Rubaiya Hasan, Debaprasad Koner, Elvis Khongmawloh, and Nirmalendu Saha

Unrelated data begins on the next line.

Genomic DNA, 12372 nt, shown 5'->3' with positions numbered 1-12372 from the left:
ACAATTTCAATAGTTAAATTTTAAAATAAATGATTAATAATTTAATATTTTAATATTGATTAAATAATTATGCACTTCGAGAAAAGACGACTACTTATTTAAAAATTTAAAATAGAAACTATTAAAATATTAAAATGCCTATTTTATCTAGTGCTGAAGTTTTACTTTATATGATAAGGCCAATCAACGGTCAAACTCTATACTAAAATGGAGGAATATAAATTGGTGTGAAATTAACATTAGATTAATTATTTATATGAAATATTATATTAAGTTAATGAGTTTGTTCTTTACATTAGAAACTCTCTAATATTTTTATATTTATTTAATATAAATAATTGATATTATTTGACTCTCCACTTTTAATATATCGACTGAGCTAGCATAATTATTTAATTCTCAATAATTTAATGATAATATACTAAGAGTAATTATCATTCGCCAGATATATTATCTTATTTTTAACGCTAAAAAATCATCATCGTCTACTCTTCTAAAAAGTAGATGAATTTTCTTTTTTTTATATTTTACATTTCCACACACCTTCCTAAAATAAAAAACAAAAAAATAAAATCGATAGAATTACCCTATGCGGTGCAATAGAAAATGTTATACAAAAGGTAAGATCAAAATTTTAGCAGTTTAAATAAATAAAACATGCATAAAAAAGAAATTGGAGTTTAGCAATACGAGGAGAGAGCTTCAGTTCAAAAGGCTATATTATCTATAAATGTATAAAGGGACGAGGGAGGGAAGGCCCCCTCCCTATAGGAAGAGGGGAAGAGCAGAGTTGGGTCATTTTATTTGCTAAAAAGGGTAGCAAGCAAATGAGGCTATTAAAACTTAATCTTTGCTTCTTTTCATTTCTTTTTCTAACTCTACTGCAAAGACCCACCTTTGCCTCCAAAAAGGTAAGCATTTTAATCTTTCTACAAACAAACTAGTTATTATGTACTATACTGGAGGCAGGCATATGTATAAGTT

Air-breathing magur catfish (Clarias magur) regularly face the problem of exposure to high environmental ammonia (HEA) as one of the major pollutants in their natural habitats that causes considerable toxic effects at the cellular level, including that of oxidative stress. The major objective of the present study was to demonstrate the antioxidant activity of endogenously produced nitric oxide (NO) to defend against ammonia-induced oxidative stress in primary hepatocytes of magur catfish during exposure to HEA. Exposure to NH4Cl (5 mmol l–1) led to a significant increase in intracellular ammonia concentration with a sharp rise of hydrogen peroxide (H2O2) and malondialdehyde (MDA) concentrations within 3 h in primary hepatocytes, which decreased gradually at later stages of treatment. This phenomenon was accompanied by a significant increase in superoxide dismutase (SOD) and catalase (CAT) activity as a consequence of induction of corresponding genes. HEA exposure also led to the stimulation of NO production due to induction of inducible nitric oxide synthase (iNOS) activity, as a consequence of up-regulation of the nos2 gene. Most interestingly, when NO production by hepatocytes under ammonia stress was blocked by adding certain inhibitors [aminoguanidine and 3-(4-methylphenylsulfonyl)-2-propenenitrile] to the culture medium, there was a further rise of H2O2 and MDA concentrations in hepatocytes. These were accompanied by the lowering of SOD and CAT activity with less expression of corresponding genes. Thus, it can be contemplated that magur catfish use the strategy of stimulation of NO production, which ultimately induces the SOD–CAT enzyme system to defend against ammonia-induced oxidative stress.